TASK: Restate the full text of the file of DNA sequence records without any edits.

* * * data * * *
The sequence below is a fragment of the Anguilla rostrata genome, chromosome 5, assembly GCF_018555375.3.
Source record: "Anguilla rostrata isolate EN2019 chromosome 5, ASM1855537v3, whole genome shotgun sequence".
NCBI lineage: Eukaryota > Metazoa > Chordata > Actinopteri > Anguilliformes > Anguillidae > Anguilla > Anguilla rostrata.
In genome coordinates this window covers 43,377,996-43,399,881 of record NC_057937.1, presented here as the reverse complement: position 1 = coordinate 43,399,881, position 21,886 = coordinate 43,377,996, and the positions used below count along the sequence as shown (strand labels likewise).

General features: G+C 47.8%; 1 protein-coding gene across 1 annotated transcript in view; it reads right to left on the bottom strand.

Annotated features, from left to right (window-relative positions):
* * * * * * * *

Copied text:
The sequence below is a fragment of the Anguilla rostrata genome, chromosome 5, assembly GCF_018555375.3.
Source record: "Anguilla rostrata isolate EN2019 chromosome 5, ASM1855537v3, whole genome shotgun sequence".
NCBI lineage: Eukaryota > Metazoa > Chordata > Actinopteri > Anguilliformes > Anguillidae > Anguilla > Anguilla rostrata.
In genome coordinates this window covers 43,377,996-43,399,881 of record NC_057937.1, presented here as the reverse complement: position 1 = coordinate 43,399,881, position 21,886 = coordinate 43,377,996, and the positions used below count along the sequence as shown (strand labels likewise).

General features: G+C 47.8%; 1 protein-coding gene across 1 annotated transcript in view; it reads right to left on the bottom strand.

Annotated features, from left to right (window-relative positions):